8.)  Google XML Sitemaps — Automatically generates XML sitemaps which will allow your blog to be better crawled by search engines.

9.)  LinkWithin — Do you see the “See also…” links at the end of each post, like so?

LinkWithin is a powerful tool that generates related posts, with or without thumbnails. It is a great way to engage new visitors to your site, and I can honestly say that my bounce rate has gone down significantly since I’ve started to use it.

10.)  No Self Pings — I am continually linking to old content (again, another great way to engage readers) and I personally don’t like how WordPress pings back to my own site. This plugin prevents exactly that.

11.)  Quick Cache — I used to use WP Super Cache (which is considered one of the must-have plugins for WordPress installations), but I personally found Quick Cache to be simpler and less intrusive.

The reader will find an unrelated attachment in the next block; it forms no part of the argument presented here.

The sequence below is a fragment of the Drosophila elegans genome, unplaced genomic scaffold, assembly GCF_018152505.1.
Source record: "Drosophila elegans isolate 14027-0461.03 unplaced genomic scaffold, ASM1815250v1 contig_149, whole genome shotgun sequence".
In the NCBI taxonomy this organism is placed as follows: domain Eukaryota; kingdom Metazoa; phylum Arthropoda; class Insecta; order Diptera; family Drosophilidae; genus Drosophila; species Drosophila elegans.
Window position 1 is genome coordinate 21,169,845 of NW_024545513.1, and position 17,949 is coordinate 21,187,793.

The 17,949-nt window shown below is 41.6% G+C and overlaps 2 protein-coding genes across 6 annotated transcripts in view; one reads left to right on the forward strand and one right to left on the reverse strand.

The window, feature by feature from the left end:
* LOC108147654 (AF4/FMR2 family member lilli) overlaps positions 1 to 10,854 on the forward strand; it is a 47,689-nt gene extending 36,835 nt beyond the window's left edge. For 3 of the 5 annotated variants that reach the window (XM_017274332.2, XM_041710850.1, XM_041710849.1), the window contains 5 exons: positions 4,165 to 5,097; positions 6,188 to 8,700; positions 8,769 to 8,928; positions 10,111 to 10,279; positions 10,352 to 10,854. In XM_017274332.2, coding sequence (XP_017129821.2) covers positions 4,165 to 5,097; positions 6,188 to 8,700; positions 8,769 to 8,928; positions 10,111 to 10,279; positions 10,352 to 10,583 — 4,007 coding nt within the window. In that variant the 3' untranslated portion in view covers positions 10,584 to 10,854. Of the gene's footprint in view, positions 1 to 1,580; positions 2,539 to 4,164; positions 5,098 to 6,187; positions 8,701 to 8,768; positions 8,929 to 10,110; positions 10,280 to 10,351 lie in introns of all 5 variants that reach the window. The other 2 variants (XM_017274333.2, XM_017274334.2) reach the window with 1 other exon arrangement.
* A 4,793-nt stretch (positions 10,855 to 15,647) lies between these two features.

12.)  Really Simple CAPTCHA —  This is a plugin that was created to work in conjunction with Contact Form 7 (referenced in #6 above). It’s not necessary if you don’t get a lot of spam through your contact form, but I find it useful.

13.)  Recent Comments with Avatars — Many blogs showcase recent comments in their sidebars, but this plugin allows you to include the commenters’ avatars along with the comments, like so:

I had to do some customizing to the PHP file to make it look the way it does, but I’m happy with the results (and again, please let me know if you would like me to detail how I did this).